Between 1881 and 1889 the group participated in the Union des Droites. In May 1882 Jean-Edmond Laroche-Joubert of the Appel du Peuple proposed voluntary voter registration, with a fixed fine for failure to register of 10% of the tax on liquid assets paid the previous year, or a minimum of 2 francs; the proposal was rejected by the Gauche Republicaine Cirier commission. When the right-wing Ligue des Patriotes was created, members of the Appel au Peuple committee were present at the constitutive general assembly, as were Blanquists, members of the Jeunesse Antisémite and members of Jules Guérin's Antisemitic League of France. Louis Le Provost de Launay and Jules de Cuverville, both prominent Bonapartists, were members of the steering committee. There was some common ground between Bonapartism and radical Boulangism, Bonapartist leaders such as Prince Jérôme, Prince Victor Napoléon, Paul Cassagnac thought they could profit from Boulangism. Cassagnac encouraged General Boulanger to launch a coup in July 1887, was disappointed when he failed to act..

In 1888 many Bonapartists joined Paul Déroulède's Ligue des patriotes. The Bonapartists and Déroulède were the most extreme Boulangists. However, Cassagnac did not trust Boulanger. Early in 1889 he welcomed Boulanger's victory in Paris as a defeat of parliamentary democracy, but at other times he stated in his Gers newspaper Appel au peuple that with Boulanger there was a danger of a catastrophic war. After the general elections of 1889 the Appel au peuple parliamentary group was merged into the Réunion Générale des Députés de la Droite; the Bonapartists adopted a "plebiscitary" stance in 1891 in an attempt to reaffirm the party's basis in revolutionary principles. However, in the general elections of 1893 the party was reduced to only 13 seats in the chamber. Many of the provincial newspapers closed, the Appel au Peuple was suspended; the Bonapartists reorganized in 1903 and formed an Appel au Peuple central committee headed by the Marquis Jules-Albert de Dion. Other leaders of the revived movement were Paul Cassagnac the younger, Le Provost de Launay and Pierre Taittinger, who would become the leader of the Jeunesses Patriotes and of the Juenesses plébiscitaires.

The new Appel au Peuple continued to support the Bonapartist pretender, but combined Bonapartist concepts with authoritarianism and plebiscitism. After 1903 the revived Appel au Peuple opposed the pro-dynastic L'Autorité and the Comité politique plebiscitaire; the Appel au Peuple was less hostile to elections than the Action Française, with whom its member

Cornwall Minerals Railway

The Cornwall Minerals Railway owned and operated a network of 45 miles of standard gauge railway lines in central Cornwall, United Kingdom. It started by taking over an obsolescent horse-operated tramway in 1862, it improved and extended it, connecting Newquay and Par Harbours, Fowey. Having expended considerable capital, it was hurt by a collapse in mineral extraction due to a slump in prices. Despite its title, it operated a passenger service between Fowey. After a period in bankruptcy it returned to normal financial arrangements and acquired the moribund Lostwithiel and Fowey line. In 1896 it sold its line to the Great Western Railway, its main passenger line from Par to Newquay is still in use as the Atlantic Coast Line, carries some mineral traffic, but the Par to Fowey line has been converted to a private road. Joseph Austen of Fowey inherited considerable lands and mineral resources in central Cornwall. By 1838 he changed his name to Joseph Treffry, he is better known by that name; the expense of transport of minerals to market was heavy, Treffry set about improving the means of transport.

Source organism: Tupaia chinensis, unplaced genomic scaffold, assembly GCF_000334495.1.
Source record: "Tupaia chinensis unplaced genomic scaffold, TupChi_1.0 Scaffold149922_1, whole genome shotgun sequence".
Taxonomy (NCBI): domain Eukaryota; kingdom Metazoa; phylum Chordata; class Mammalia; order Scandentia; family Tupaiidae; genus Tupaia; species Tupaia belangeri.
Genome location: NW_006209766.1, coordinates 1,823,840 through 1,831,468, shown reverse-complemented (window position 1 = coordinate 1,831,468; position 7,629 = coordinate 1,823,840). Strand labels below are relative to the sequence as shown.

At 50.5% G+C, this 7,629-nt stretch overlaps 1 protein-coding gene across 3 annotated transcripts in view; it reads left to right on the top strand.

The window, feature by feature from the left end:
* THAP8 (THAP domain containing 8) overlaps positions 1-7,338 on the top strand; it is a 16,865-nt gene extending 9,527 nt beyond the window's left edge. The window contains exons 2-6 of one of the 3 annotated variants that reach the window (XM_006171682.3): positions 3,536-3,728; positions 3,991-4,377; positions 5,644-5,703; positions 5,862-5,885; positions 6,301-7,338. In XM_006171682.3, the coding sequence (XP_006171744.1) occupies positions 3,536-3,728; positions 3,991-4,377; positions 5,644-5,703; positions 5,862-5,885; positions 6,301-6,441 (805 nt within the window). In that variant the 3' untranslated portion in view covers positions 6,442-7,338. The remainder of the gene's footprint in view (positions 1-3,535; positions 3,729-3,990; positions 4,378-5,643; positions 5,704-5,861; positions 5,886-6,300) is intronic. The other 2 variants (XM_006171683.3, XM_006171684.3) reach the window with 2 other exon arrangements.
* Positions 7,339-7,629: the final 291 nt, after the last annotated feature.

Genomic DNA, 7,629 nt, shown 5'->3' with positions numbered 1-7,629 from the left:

He built the harbour at Par, a canal connecting it to Pontsmill, together with tramways on inclined planes that brought the important copper mine Fowey Consols and Par Consols into the network. Kaolinite known in the United Kingdom as china clay, was extracted in the Hensbarrow area north-west of Luxulyan and the mineral was brought to Pontsmill. Treffry soon expanded his interests by building a horse-operated tramway up the Luxulyan Valley to Molinnis, near the present-day Bugle, he built another tramway from Newquay to Hendra, from Newquay to East Wheal Rose mine. Both were on the standard gauge. Treffry had made it clear that he wanted to connect these lines, forming a through route between Par and Newquay; however Treffry suffered from ill health in the late 1840s and he never saw his dream brought into effect: he died in 1850. Nonetheless his initiative vastly enhanced transport and reduced costs, but he chose horse operation on the basis of lower costs of operation, this led to its soon becoming obsolescent.

A railway connecting Cornwall with London and the industrial Midlands and North of England had long been desired, but the difficult topography made raising the necessary finance difficult. After a long struggle, the Cornwall Railway opened in 1859, connecting Truro and Plymouth, by association with the Great Western Railway and its allies, it formed a broad gauge route from Truro to London and Gloucester. In 1864 another line was promoted, to join the St Dennis terminal of Treffry's lines to Burngullow on the newly opened Cornwall Railway; the new company was the Newquay and Cornwall Junction Railway, it built its line on the broad gauge. The N&CJR had ambitious plans to extend and take over and convert the Treffry lines, but in fact it ran out of money before completing its own line: it was built only from Burngullow to Nanpean, opening in 1869. Another short line opened in 1869: the Lostwithiel and Fowey Railway opened from a junction with the Cornwall railway at Lostwithiel to jetties some distance north of Fowey.